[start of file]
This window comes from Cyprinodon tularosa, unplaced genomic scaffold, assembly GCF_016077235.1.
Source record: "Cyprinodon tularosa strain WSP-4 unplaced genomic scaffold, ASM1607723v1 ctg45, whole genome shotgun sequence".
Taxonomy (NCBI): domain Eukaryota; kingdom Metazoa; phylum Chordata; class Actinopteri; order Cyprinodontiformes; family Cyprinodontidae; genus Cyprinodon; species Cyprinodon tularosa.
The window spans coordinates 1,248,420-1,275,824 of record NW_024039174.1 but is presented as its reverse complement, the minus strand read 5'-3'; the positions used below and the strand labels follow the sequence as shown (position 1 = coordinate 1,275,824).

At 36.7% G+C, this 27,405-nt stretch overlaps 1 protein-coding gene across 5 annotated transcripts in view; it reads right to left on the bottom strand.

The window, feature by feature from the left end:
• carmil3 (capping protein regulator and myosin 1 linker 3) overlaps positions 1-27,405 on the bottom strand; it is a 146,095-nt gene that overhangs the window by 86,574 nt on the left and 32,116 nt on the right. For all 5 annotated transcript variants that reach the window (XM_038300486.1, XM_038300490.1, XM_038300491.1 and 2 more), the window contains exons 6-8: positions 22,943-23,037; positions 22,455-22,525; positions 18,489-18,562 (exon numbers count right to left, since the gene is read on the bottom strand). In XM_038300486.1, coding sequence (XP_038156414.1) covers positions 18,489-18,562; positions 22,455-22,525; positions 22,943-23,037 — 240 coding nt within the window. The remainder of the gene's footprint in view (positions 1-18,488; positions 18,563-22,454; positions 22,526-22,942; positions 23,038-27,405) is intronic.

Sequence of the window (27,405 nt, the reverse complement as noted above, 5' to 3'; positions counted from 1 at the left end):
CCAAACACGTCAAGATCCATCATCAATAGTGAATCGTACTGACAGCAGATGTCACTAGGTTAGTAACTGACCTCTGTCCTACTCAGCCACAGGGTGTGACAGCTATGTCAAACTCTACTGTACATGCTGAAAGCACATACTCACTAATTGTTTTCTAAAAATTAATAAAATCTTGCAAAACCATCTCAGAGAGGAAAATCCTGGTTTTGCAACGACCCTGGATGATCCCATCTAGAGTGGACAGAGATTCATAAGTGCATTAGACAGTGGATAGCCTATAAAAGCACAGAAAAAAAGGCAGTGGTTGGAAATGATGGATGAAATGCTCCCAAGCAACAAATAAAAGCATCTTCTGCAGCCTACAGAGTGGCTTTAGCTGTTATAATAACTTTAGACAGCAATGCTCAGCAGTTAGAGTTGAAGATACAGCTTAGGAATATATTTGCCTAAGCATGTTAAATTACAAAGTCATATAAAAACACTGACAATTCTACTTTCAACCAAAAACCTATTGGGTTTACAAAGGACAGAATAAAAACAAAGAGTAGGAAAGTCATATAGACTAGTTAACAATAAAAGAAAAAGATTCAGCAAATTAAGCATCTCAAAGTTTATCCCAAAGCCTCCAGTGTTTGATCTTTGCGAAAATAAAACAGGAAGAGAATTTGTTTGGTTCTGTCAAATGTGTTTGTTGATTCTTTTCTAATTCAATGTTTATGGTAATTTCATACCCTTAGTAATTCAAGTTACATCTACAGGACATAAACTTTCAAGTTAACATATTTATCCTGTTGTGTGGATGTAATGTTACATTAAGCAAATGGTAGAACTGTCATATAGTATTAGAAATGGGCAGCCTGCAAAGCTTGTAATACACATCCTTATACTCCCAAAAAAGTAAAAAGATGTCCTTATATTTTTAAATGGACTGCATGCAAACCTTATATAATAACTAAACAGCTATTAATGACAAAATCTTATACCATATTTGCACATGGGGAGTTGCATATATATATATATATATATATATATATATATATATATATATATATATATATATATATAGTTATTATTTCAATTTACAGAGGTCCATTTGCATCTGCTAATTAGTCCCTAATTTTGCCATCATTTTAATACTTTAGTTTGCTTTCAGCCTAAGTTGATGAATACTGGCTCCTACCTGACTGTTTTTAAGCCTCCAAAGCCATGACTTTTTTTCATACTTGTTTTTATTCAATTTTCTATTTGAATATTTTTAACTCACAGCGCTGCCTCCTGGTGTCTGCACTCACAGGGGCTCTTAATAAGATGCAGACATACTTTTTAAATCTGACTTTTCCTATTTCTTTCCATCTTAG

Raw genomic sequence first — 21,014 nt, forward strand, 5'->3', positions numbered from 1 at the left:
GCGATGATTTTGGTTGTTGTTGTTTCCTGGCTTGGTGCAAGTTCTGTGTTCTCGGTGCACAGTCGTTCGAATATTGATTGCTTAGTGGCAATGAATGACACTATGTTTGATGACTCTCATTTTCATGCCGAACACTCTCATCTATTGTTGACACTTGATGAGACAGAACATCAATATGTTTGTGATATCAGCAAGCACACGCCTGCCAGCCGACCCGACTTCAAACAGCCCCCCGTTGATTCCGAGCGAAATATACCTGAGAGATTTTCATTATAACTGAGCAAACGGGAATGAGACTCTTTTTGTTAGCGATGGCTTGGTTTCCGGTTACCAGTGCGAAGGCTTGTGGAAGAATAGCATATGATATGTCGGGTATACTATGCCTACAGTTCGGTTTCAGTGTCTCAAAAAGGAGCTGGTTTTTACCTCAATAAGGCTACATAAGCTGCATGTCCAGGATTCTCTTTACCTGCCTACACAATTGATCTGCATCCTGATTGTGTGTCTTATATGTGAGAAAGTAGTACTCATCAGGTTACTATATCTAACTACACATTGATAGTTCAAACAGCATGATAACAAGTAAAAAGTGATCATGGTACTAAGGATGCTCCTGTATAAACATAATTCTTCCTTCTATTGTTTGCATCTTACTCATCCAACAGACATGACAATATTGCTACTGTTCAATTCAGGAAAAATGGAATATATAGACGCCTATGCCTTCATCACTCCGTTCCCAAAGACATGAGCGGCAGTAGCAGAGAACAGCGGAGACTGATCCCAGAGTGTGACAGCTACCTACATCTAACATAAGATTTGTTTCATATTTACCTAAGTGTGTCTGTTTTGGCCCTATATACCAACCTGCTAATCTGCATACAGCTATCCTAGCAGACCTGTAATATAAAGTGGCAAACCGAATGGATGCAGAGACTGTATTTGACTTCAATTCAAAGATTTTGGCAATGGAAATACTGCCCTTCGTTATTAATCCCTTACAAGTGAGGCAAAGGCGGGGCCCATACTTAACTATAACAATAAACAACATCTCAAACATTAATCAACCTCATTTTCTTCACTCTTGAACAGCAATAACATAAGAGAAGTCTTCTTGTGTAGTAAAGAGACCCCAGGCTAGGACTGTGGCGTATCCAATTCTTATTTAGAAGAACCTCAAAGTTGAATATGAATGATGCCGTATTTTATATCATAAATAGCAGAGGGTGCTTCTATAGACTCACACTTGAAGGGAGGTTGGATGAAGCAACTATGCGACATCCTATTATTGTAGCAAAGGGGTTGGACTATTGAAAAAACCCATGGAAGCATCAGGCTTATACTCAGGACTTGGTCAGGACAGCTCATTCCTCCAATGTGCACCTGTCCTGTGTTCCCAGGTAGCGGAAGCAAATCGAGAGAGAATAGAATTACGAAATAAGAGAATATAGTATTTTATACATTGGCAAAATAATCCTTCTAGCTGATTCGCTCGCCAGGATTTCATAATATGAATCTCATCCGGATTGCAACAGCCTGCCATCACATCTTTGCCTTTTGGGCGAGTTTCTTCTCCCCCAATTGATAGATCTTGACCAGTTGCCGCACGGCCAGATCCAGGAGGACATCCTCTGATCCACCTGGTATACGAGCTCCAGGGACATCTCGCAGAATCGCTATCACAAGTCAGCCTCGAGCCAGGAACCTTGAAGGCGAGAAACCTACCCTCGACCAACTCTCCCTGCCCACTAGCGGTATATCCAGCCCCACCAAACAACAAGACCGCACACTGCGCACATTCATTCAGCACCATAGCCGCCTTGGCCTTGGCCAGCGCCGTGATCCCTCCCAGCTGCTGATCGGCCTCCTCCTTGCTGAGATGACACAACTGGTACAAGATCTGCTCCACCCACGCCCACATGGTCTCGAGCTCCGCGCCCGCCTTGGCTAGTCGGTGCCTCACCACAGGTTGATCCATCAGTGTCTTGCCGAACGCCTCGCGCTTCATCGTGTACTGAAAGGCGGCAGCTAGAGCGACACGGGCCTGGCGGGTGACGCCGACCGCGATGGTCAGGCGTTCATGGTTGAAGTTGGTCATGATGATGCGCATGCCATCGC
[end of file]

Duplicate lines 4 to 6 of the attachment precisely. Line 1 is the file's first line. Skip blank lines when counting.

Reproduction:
The window spans coordinates 1,248,420-1,275,824 of record NW_024039174.1 but is presented as its reverse complement, the minus strand read 5'-3'; the positions used below and the strand labels follow the sequence as shown (position 1 = coordinate 1,275,824).

At 36.7% G+C, this 27,405-nt stretch overlaps 1 protein-coding gene across 5 annotated transcripts in view; it reads right to left on the bottom strand.

The window, feature by feature from the left end: